With all the misinformation about such a coveted practice, several local Austin studios work to keep their practices traditional, spiritually satisfying and part of the community. Eastside Yoga, founded in 2009 by couple Steven Ross and Elsa Bui, teaches authentic practices like hatha yoga and vinyasa flow to keep traditions alive. While these techniques aim to improve the body’s wellness, the focus at Eastside Yoga is more metaphysical. “Meditation is the most important Yoga technique and the least practiced by western yogis,” says Ross. “At Eastside Yoga, we chant Gayatri every Sunday to uplift the vibration in our space and in our consciousness. In the case of this particular mantra, it is said to be a prayer and a contemplation to enlighten our intellect.” Across town, Dharma Yoga upholds similar ideals of the traditional yoga practice, while also utilizing the Three Jewels of Buddhism.

Other Austin studios not only focus on helping individuals achieve inner peace but also strive to help the community. Sanctuary Yoga, Austin’s only nonprofit studio, donates portions of its proceeds for every class to the Amala Foundation, a humanitarian organization dedicated to inspiring underserved young people. “Programs focus on social-emotional development, leadership, cultural sharing, and mindfulness training,” says Audrey Fouss, owner of Sanctuary.

Sanctuary Yoga is owned and operated by the Amala Foundation in South Austin.

Sanctuary Yoga is owned and operated by the Amala Foundation in South Austin.

Other unique twists on the traditional practice include Dharma’s emotional rehabilitation sessions. “Several of Dharma’s yoga teachers are therapists certified in women’s issues, including trauma from cancer, sexual abuse, eating disorders, infertility and perinatal loss,” says Kachtick. “Sessions often include work on a Thai Yoga mat to release constricted emotional history held in the body.”

While most of the traditional practices in these studios are well-intentioned and employ certified teachers, some perceive any departure from centuries-old techniques as an exploitation of a cultural narrative. Critics point out that most Western practices encourage students to buy or rent expensive mats to participate in class - techniques that date back to 15th century India did not require a mat. Classes in the studios here usually have at least ten students per class while early yogis typically only taught one student at a time. Costs per class are still seen as large barriers of entry for a practice that is framed as a spiritual necessity. With the exception of donation-based studios like Black Swan, the majority of studios in Austin run around $50-60 a month.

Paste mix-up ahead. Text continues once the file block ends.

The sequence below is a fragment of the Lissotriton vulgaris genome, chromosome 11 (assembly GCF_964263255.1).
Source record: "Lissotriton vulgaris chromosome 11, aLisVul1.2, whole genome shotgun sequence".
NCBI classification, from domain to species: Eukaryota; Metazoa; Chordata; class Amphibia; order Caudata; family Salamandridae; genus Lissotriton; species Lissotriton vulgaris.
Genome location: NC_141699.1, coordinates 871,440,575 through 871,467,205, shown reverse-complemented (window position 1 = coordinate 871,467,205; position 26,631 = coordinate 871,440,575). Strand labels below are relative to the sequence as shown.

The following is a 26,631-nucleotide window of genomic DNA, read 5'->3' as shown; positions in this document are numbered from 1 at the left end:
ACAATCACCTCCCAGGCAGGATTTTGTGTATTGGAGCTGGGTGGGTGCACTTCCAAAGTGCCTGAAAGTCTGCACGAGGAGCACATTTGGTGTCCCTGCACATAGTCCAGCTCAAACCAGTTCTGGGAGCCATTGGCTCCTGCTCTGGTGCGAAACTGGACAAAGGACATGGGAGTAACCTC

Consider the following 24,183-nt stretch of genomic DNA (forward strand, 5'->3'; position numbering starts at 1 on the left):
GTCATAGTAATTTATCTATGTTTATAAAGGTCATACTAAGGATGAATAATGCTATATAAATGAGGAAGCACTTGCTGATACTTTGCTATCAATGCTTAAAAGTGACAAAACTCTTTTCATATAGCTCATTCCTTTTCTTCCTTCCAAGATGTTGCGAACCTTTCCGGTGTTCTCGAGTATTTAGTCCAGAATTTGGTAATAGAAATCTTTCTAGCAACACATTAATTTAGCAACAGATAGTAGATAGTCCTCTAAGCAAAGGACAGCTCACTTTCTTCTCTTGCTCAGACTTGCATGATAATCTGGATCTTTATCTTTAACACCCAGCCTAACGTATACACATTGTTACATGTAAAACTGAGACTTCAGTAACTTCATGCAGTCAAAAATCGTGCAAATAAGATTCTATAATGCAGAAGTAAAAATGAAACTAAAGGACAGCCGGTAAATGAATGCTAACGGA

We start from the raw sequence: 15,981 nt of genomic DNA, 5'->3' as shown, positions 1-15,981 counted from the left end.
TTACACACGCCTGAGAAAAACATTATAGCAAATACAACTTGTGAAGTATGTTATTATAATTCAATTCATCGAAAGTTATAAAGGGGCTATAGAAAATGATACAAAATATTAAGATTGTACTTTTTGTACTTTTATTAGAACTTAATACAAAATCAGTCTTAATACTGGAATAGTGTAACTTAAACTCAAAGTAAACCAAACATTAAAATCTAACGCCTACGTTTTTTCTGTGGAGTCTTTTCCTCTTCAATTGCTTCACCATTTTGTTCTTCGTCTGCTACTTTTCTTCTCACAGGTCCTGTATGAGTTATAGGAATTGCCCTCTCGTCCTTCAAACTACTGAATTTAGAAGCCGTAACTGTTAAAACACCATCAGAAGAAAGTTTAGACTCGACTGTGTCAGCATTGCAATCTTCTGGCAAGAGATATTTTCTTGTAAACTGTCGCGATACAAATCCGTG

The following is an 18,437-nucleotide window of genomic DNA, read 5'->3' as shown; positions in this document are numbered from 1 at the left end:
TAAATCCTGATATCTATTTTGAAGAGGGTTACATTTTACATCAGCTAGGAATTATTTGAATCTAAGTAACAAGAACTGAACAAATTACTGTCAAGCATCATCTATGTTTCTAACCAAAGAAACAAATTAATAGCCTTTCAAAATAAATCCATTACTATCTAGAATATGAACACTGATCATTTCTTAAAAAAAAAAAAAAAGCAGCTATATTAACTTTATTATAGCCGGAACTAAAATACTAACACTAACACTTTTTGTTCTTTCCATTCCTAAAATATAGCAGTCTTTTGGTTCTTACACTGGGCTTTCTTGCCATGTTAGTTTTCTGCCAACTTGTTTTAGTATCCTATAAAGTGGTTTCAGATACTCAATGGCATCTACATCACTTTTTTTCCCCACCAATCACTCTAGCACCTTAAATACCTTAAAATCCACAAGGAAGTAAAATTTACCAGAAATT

Others say critiques of Western yoga are too condemning, considering the years of change the practice has experienced. “Occasionally people will come up to me and ask, sometimes anxiously, which parts of modern yoga practice are ‘real,’’’ says Michelle Goldberg, author of “The Goddess Pose: The Audacious Life of Indra Devi (the mother of Western yoga)”. “A lot of people turn to yoga instead of, say, pilates, because they want to partake in deep tradition. But most people also need to understand that every religious and cultural practice undergoes a huge amount of adaptation and reinvention as it moves through time and space.”

In a stressful and materialistic world, it’s easy to understand why millions are flocking to a practice that encourages physical as well as mental balance. While the Western world toes the line between cultural appreciation and appropriation, modern concepts and interpretations of yoga connect us through a simple human need to create and recreate oneself from within.